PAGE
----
In the last two decades, migraine research has greatly advanced our current knowledge of the genetic contributions and the pathophysiology of this common and debilitating disorder. Nonetheless, this knowledge still needs to grow further and to translate into more effective treatments. To date, several genes involved in syndromic and monogenic forms of migraine have been identified, allowing the generation of animal models which have significantly contributed to current knowledge of the mechanisms underlying these rare forms of migraine. Common forms of migraine are instead posing a greater challenge, as they may most often stem from complex interactions between multiple common genetic variants, with environmental triggers. This paper reviews our current understanding of migraine genetics, moving from syndromic and monogenic forms to oligogenic/polygenic migraines most recently addressed with some success through genome-wide association studies. Methodological issues in study design and future perspectives opened by biomarker research will also be briefly addressed.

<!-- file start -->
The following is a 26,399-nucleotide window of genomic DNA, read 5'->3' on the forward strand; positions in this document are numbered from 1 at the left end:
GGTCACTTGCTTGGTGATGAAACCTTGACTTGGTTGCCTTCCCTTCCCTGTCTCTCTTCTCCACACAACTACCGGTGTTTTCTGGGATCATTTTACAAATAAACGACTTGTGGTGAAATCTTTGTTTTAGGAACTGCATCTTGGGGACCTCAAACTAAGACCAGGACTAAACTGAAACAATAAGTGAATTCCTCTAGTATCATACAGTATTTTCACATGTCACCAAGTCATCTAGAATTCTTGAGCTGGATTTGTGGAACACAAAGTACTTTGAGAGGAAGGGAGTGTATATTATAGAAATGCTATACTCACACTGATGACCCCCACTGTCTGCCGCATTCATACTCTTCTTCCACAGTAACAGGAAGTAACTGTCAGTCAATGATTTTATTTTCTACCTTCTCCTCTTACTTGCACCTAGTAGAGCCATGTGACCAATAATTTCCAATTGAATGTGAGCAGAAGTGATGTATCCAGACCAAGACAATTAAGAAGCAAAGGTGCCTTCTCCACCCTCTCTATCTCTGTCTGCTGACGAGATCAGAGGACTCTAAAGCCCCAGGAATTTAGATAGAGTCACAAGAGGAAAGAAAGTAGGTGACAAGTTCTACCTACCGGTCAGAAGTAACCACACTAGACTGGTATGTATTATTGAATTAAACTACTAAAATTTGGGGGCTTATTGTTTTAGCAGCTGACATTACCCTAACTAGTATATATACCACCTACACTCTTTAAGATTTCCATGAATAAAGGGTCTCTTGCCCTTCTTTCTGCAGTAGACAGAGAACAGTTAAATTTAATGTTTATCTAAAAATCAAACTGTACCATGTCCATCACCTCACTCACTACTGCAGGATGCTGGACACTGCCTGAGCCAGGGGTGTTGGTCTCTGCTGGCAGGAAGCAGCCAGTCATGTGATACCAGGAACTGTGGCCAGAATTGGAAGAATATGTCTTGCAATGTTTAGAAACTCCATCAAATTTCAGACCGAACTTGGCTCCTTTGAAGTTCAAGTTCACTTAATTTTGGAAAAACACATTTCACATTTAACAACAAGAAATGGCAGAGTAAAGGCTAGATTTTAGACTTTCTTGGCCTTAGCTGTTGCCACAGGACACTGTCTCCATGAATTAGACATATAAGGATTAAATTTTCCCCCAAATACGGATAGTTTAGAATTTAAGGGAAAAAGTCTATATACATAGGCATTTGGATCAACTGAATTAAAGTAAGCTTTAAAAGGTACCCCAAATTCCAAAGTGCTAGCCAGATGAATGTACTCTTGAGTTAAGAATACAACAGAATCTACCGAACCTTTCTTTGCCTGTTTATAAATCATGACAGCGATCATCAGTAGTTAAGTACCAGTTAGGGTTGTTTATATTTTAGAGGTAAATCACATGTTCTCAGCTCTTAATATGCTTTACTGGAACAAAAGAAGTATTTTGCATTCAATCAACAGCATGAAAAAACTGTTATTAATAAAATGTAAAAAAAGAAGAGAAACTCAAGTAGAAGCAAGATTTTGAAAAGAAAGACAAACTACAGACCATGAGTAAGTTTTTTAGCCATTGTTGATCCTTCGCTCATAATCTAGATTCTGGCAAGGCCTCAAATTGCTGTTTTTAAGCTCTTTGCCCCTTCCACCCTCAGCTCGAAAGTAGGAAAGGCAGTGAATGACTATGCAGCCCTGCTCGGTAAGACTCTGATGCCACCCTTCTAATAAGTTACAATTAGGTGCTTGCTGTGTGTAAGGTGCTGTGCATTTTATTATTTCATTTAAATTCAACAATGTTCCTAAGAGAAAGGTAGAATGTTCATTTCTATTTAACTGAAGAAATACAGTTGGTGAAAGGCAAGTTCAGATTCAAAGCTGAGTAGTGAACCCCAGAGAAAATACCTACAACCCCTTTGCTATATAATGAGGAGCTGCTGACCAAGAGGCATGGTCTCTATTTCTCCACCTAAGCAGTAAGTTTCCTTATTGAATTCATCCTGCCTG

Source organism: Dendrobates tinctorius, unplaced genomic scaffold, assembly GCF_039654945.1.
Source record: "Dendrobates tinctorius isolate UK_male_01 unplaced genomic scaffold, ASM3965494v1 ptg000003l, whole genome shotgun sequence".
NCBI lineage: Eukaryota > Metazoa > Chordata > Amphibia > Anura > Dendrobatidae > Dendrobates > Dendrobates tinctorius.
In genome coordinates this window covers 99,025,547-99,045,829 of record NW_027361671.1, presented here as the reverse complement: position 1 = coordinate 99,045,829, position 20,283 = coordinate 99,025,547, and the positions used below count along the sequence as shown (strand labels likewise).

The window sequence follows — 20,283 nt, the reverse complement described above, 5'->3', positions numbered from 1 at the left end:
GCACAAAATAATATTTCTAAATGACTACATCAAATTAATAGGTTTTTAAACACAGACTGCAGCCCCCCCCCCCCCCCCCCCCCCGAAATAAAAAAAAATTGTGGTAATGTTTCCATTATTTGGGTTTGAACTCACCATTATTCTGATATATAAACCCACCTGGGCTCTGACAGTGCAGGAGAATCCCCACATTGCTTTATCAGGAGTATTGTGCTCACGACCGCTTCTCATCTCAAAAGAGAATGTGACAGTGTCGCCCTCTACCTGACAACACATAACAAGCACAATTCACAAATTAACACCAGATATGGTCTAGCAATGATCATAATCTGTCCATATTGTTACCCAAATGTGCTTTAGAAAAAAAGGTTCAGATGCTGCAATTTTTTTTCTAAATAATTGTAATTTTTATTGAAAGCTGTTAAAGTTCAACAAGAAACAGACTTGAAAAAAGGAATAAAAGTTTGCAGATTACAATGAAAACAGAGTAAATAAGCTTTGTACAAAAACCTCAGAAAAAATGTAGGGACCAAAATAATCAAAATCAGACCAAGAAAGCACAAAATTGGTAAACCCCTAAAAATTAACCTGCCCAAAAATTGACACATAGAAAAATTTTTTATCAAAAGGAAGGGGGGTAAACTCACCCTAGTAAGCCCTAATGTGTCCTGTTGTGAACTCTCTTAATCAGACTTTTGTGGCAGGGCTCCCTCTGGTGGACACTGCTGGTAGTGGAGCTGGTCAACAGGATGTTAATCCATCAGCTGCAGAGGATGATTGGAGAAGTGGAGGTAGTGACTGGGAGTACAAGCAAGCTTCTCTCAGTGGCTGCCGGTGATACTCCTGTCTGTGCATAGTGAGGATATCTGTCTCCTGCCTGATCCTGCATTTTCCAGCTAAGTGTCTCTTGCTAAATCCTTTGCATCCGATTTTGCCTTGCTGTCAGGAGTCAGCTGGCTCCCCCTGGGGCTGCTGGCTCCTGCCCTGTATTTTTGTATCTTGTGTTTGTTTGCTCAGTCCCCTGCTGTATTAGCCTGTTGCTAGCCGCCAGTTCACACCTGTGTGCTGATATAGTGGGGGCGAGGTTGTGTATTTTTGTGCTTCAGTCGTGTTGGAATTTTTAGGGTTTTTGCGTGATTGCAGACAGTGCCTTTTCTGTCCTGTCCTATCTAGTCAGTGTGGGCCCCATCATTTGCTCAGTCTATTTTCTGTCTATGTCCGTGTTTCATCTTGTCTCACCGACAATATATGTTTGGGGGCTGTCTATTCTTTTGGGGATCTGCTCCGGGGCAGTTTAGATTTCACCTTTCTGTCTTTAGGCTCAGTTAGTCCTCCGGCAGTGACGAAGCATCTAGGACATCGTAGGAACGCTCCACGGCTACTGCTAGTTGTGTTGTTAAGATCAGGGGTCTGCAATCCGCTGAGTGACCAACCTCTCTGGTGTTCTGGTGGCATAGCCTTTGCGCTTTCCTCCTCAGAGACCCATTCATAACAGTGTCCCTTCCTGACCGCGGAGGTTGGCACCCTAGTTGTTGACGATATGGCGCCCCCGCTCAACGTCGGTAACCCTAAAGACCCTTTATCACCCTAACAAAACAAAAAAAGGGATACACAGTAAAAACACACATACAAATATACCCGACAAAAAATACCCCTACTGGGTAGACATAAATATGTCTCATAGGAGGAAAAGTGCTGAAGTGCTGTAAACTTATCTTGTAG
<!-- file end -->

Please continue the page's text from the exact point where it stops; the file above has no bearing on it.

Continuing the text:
- Cortical spreading depression
ASJC Scopus subject areas
- Cellular and Molecular Neuroscience